Sunday, November 29, 2009

More Mall Meanderings

Thanks to Eileen Tabios for the good words. It is nice to be praised for the weird stuff, tho obviously I do not consider my interest in malls weird. I do not try to explain my interest. It is a pre-existent condition. And persistent. I may even collect my many responses to commercial input in a separate blog. So today (Saturday), we could not resist another visit thru the commerce.

It really is of interest to Beth and me, the sense of the economy as figured in how the mall seems. We did, as it happens, pass by the mall yesterday, Black Friday. The parking lot looked full, and police details busily directed traffic. We skipped past to get food for a hungry betta.

Black Friday, the concept, is a nice bit of hopeful manipulation. The sense of infused desperation to get those discounts is overplayed, but effective. I recollect that Apple, for one, was actually pretty chary with its economy-invigourating price points last year. I know, it is fine for some of the population, to rise betimes and race to the store. I am not insensitive to saving money—hardly that!—but that there is little that I am needing to need by way of indiscretionary spending seasons my disinterest in rushing to consume. Don’t worry, I’ll consume. Soy Americano.

So Beth and I entered the mall and were immediately swept into the vortex of Eddie Bauer 25% Off All Merchandise. We both got a Mt Everest t-shirt. I like Eddie Bauer stuff. A fully-equipped manikin seems like a stark statement of the conditions to be met in places like Everest: just this against a sub-zero hurricane. They have a large tv screen showing a Bauer sponsored expedition to the big hill. Ed Viesturs is among those in the expedition. The video is worth a visit to the store. The music piped thru the store was something fatuous by Frank Sinatra, a Christmasy song with strained lyrics and melody with and Frank playing with the timing. Frank’s I don’t give a shit infuses my own. Purchasing an item gave us the opportunity also to get at smashing discount a mitten with an attached ice scraper. We did not make that purchase but it’s a cool idea.

From there we went to Nordstrom’s next, I think. To get there, we passed a string quartet playing selections from The Nutcracker, just to give some tone to the place. Giving further tone, the hawkers at the kiosks and carts tried a new (to me) tack: asking passersby: Can I ask you a question? No is the proper reply. It is intrusive, and as an introduction it could just as easily have been a question about my stance on abortion or life insurance.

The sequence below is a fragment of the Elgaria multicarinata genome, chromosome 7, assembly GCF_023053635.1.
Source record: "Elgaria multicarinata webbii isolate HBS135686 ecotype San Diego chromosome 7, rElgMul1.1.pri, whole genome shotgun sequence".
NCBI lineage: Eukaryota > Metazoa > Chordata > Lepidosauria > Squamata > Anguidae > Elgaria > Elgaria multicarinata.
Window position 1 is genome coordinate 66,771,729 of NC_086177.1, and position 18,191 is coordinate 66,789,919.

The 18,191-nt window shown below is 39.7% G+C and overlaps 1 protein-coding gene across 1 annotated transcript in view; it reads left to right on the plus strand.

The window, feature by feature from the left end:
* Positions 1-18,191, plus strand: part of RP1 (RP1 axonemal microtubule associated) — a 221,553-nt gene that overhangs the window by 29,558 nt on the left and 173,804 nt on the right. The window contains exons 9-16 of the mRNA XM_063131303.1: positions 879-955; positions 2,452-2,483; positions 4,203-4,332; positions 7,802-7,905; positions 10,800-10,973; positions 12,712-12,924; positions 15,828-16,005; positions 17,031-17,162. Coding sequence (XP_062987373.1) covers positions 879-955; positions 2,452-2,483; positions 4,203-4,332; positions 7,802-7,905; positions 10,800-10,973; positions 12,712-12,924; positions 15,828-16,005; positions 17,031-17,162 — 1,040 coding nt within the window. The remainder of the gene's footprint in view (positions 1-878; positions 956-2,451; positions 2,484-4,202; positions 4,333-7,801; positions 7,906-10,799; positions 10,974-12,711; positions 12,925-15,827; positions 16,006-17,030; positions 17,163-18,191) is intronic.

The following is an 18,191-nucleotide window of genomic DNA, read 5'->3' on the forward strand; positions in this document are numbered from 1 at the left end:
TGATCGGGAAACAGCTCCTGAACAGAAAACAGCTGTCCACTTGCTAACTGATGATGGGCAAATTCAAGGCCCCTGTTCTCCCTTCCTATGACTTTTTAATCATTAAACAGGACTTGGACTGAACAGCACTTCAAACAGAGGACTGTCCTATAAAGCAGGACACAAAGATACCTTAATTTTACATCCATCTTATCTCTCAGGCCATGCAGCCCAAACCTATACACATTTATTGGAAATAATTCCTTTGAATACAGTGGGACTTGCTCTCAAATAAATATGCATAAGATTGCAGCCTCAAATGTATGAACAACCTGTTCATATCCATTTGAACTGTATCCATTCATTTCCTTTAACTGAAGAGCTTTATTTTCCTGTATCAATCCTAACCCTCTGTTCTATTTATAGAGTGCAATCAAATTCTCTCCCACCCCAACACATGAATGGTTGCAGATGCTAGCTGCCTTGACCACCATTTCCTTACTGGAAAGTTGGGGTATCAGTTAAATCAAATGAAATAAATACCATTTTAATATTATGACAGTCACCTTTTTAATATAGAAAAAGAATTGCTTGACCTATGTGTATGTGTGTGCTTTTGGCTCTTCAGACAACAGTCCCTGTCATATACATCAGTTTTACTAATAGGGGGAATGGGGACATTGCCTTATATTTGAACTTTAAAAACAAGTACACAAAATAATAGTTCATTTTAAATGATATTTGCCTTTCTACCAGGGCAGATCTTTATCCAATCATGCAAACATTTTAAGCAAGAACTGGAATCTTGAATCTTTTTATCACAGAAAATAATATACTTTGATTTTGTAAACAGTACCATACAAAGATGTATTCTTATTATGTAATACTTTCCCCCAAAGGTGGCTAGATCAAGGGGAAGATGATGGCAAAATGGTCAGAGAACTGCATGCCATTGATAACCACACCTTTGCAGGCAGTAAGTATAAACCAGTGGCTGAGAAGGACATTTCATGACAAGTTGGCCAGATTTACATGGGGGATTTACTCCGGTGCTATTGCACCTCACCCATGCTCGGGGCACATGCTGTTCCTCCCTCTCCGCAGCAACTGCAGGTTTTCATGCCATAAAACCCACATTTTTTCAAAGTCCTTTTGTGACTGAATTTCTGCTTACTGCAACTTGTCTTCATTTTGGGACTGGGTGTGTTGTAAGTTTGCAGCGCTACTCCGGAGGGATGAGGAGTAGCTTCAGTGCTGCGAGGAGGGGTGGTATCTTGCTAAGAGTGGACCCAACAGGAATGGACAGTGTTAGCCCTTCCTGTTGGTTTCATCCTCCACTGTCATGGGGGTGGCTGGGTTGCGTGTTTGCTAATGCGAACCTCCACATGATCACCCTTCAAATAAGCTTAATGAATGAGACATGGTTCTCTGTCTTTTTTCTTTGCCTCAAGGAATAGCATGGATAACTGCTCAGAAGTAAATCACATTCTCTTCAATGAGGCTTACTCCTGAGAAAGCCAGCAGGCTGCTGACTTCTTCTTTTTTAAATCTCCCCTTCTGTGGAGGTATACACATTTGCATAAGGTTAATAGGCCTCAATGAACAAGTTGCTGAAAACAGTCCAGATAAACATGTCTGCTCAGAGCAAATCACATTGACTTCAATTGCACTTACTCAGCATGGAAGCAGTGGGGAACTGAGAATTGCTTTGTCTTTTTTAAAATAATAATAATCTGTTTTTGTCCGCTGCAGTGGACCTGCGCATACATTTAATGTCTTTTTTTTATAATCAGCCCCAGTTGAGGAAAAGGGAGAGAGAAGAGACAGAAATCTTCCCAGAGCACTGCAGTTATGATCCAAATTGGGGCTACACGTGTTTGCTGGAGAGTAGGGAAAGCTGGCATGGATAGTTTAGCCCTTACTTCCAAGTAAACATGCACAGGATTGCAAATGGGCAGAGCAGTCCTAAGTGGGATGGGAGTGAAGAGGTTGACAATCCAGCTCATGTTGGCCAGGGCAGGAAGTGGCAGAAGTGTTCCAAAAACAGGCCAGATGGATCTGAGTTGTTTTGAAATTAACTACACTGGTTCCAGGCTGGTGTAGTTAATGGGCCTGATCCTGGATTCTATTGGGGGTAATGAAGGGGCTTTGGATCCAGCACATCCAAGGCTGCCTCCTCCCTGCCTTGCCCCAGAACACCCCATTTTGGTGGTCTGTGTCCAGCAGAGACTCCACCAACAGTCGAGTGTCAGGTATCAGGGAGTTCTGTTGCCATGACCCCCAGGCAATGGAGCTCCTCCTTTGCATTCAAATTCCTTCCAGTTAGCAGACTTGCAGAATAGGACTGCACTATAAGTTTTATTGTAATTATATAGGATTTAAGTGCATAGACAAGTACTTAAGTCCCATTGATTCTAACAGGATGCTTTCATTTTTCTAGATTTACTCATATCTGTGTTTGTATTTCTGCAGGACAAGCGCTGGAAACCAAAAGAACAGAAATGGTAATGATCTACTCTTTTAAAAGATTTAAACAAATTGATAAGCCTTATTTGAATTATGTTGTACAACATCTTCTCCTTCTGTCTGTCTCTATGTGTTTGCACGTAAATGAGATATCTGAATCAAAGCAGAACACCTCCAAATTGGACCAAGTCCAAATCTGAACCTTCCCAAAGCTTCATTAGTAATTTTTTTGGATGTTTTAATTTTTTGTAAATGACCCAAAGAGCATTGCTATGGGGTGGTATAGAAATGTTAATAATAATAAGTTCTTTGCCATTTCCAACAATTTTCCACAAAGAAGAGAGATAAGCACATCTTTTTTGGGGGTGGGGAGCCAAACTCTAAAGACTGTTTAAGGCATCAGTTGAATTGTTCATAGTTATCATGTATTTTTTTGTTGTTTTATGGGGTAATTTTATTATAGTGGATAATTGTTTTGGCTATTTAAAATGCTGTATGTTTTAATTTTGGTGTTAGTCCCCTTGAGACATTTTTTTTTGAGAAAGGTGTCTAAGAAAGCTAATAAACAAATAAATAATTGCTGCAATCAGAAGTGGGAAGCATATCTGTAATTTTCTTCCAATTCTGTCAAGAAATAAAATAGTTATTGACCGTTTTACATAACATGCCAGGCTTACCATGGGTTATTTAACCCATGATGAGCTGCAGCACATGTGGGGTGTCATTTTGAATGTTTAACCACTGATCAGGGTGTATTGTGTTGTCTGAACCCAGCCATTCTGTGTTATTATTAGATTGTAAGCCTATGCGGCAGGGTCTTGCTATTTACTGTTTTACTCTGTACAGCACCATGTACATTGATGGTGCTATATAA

In the window of Anthopologie (which is the phoniest store name, lame division, that I have noticed at the mall) had an answer for all those books that nobody apparently buys: an ostrich-sized bird made from books! The store sold clothes, women’s I think. We did not enter.

A red carpet was thrown down at the lower entrance to Nordstrom’s. This was a perp walk. Lined along the carpet were salespeople ready to share their perfume sample and belief therein with you. I think they spray strips of paper which then are dangled under willing noses. We declined.

I was disturbed that the carpet led nowhere, just stopped. I would have continued it, or delivered some attraction at its end. Otherwise it is just there to wipe your feet. Were our feet less dirty last week? We just breezed thru Nordstrom’s this time. Beth saw a nifty watch on the face of which was an anime figure. The figure, we were told, was the designer, one Beth had heard of. The $200 ties (and cheaper) were pretty good. Nice designs. Still, I did not see how the price of said woven Spidey-web was indicated in the quality of the ties as compared with mere $70 ones. Our exit coincided with “Santa Baby”, Eartha Kitt, Marilyn Monroe, Madonna, who knows.

The Apple Store, okay. It was even more spare now than it has been. They removed the counter at the front. Instead, near the middle, a table where purchases can be finalized sits. I would guess there were 15 red shirts (Apple store pros) in the store, possibly more, and maybe 10 customer groups. Possibly people are wore out from the discount that Steve Jobs allowed us to have on Black Friday. We actually got one of those tiny iPod Shuffles, auxiliary for Erin’s currently on the DL Zune. I should like to assert that Apple’s minimalism is leaving me behind. Not so much the tiny Shuffle but buttonlessness is no virtue. That wheel, I find with my Nano, is hard to control if hands are cold or you are wearing gloves. If you pocket the device you run the risk of the volume finding ways to go up up up or down down down. I do not, alas, feel that I am a better person because there are no buttons on the iPod. Steve, forgive me. I am just not minimal.